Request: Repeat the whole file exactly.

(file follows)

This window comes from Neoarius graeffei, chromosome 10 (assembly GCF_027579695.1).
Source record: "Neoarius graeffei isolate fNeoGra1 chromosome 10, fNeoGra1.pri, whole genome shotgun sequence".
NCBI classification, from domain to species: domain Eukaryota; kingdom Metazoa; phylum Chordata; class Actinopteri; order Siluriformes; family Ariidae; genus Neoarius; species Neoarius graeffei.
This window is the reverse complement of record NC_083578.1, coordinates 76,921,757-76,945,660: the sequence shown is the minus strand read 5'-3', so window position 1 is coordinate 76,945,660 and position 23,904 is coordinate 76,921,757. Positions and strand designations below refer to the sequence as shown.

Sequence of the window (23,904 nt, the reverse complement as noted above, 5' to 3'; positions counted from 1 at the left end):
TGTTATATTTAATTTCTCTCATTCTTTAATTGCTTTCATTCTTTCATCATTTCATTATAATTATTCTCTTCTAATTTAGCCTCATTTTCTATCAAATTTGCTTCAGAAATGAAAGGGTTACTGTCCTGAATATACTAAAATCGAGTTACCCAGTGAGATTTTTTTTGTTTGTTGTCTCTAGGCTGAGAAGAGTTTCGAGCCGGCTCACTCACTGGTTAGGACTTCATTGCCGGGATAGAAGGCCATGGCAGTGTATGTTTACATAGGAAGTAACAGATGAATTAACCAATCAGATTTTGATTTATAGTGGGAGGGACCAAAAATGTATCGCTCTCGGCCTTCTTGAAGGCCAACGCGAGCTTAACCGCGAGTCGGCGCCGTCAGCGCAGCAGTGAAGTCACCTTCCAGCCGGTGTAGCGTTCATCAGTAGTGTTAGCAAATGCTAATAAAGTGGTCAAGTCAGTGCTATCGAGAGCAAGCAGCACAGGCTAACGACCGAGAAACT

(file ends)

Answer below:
This window comes from Neoarius graeffei, chromosome 10 (assembly GCF_027579695.1).
Source record: "Neoarius graeffei isolate fNeoGra1 chromosome 10, fNeoGra1.pri, whole genome shotgun sequence".
NCBI classification, from domain to species: domain Eukaryota; kingdom Metazoa; phylum Chordata; class Actinopteri; order Siluriformes; family Ariidae; genus Neoarius; species Neoarius graeffei.
This window is the reverse complement of record NC_083578.1, coordinates 76,921,757-76,945,660: the sequence shown is the minus strand read 5'-3', so window position 1 is coordinate 76,945,660 and position 23,904 is coordinate 76,921,757. Positions and strand designations below refer to the sequence as shown.

Sequence of the window (23,904 nt, the reverse complement as noted above, 5' to 3'; positions counted from 1 at the left end):
TGTTATATTTAATTTCTCTCATTCTTTAATTGCTTTCATTCTTTCATCATTTCATTATAATTATTCTCTTCTAATTTAGCCTCATTTTCTATCAAATTTGCTTCAGAAATGAAAGGGTTACTGTCCTGAATATACTAAAATCGAGTTACCCAGTGAGATTTTTTTTGTTTGTTGTCTCTAGGCTGAGAAGAGTTTCGAGCCGGCTCACTCACTGGTTAGGACTTCATTGCCGGGATAGAAGGCCATGGCAGTGTATGTTTACATAGGAAGTAACAGATGAATTAACCAATCAGATTTTGATTTATAGTGGGAGGGACCAAAAATGTATCGCTCTCGGCCTTCTTGAAGGCCAACGCGAGCTTAACCGCGAGTCGGCGCCGTCAGCGCAGCAGTGAAGTCACCTTCCAGCCGGTGTAGCGTTCATCAGTAGTGTTAGCAAATGCTAATAAAGTGGTCAAGTCAGTGCTATCGAGAGCAAGCAGCACAGGCTAACGACCGAGAAACT